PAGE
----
Deloitte discusses digital transformation: It’s role and the attitude needed

What is Deloitte’s role in organisational digital transformation?

This is a question that many of you will have asked; followed by, can they help my organisation?

Well, to answer these questions, Information Age spoke to Oliver Vernon-Harcourt, partner at Deloitte.

He explained that Deloitte works with companies from the start to the end of digital transformation projects, with the aim of modernising processes, enabling growth and improving efficiency.

“We work with organisations with the aim of devising a strategy for digital transformation, and help teams to get to grips with the new technologies, while also devising programmes to up-skill workers whose roles may have been disrupted due to automation.”

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Okay, but how does this work in practice?

Deloitte recently worked with Syngenta — an Agribusiness — on its digital transformation, and kindly, provided the case study.

Deloitte’s digital transformation impact in practice

By 2025, the world will need to feed around two billion more people than today — but with less land space available for agriculture than ever before. It’s one of the greatest challenges in modern farming.

Syngenta produces seeds and agrochemicals for farmers and growers around the world and lately this question has been keeping its 28,000 employees busy: how do you grow more crops for an expanding global population, using fewer resources and in a more secure, environmentally sustainable way?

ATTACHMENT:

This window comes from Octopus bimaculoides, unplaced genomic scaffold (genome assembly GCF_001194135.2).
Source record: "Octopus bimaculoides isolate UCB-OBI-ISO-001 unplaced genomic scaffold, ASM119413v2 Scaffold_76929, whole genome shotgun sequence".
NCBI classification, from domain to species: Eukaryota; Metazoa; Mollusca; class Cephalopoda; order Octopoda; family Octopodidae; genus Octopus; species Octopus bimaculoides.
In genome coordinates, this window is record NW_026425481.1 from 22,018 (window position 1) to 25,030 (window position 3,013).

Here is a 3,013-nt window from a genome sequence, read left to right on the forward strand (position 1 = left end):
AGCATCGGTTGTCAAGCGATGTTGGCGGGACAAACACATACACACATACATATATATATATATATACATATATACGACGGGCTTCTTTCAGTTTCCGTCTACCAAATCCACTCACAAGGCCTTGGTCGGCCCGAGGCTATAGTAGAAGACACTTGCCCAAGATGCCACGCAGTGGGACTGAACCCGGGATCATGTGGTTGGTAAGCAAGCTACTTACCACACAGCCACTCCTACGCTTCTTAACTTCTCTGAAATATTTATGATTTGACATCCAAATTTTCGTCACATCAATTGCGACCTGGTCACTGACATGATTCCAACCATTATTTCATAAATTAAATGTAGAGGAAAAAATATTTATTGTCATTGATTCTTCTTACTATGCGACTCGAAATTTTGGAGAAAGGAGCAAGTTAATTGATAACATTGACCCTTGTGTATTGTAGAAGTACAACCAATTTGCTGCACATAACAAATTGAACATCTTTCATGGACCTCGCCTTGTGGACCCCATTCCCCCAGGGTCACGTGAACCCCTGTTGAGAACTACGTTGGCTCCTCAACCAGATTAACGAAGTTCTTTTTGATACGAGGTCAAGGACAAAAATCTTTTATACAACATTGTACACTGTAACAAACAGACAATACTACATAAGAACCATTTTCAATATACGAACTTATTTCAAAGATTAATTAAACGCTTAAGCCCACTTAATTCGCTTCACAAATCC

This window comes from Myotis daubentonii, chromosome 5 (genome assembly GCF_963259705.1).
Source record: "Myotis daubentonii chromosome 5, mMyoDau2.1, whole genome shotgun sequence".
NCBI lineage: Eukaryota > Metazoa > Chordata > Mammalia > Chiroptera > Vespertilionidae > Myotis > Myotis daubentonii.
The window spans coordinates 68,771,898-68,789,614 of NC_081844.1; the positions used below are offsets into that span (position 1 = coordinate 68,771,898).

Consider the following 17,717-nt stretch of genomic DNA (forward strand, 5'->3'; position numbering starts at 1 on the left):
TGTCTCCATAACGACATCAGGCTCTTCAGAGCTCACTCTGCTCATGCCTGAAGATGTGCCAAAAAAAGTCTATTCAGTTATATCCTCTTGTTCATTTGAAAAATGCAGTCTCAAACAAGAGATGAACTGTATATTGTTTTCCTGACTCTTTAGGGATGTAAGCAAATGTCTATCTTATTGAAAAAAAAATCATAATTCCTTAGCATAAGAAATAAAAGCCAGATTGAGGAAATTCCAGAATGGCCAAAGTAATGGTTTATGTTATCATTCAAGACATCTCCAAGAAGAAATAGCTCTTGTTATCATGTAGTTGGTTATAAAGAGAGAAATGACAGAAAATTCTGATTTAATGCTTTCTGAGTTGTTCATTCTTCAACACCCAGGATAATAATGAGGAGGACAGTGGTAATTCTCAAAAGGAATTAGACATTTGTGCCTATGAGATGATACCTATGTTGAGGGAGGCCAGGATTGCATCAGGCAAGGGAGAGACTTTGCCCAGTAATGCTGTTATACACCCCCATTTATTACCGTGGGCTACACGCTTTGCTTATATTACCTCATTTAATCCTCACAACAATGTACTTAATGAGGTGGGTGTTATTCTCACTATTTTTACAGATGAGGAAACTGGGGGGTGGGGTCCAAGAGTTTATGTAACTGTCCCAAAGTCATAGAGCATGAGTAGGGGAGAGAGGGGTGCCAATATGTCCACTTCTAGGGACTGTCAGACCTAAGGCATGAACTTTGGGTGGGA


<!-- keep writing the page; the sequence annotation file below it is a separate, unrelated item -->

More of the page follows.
Deloitte helped Syngenta use digital technology to transform agricultural productivity. The release below explains how:

For years, good crop yields depended mainly on a farmer’s intuition and practices learnt or passed down from generation to generation. Then came mechanisation – where farmers moved from manual and animal labour to machinery – eventually followed by the green revolution where the use of science really started to drive step changes in yields.

Today, however, many of those gains have reached their peak. We’ve therefore been working with Syngenta on the next evolution of farming: digital. Working collaboratively and with our digital know-how, together we are transforming how Syngenta interacts with its 500,000 farmers and growers around the world, getting the right products to the right farmers faster, and unlocking significant sustainable productivity benefits at the same time.

To do this, we’ve helped connect the processes, major technology platforms and digital assets that integrate Syngenta’s operations across its commercial, production, supply, research and development (R&D) and support functions – ultimately transforming the business through digital.

These changes not only help Syngenta better engage and serve its customers, they help the company manage and predict its business activities by having more accurate, real time data at its fingertips.

For the first time in the history of the company, and with Deloitte’s help, we’ve been able to design and deploy a solution that creates a basis for real competitive advantage and differentiation — Steven Hawkins, regional director, EAME, Syngenta AG.

A good practical example of this was a mobile app developed for field agents to use when they visit customers. It gathers data on what the farmer has been growing, their farming experience, the conditions of their farm and the market for their crops, all of which allow Syngenta’s field agents to gain more insight into that grower and the specific issues they face.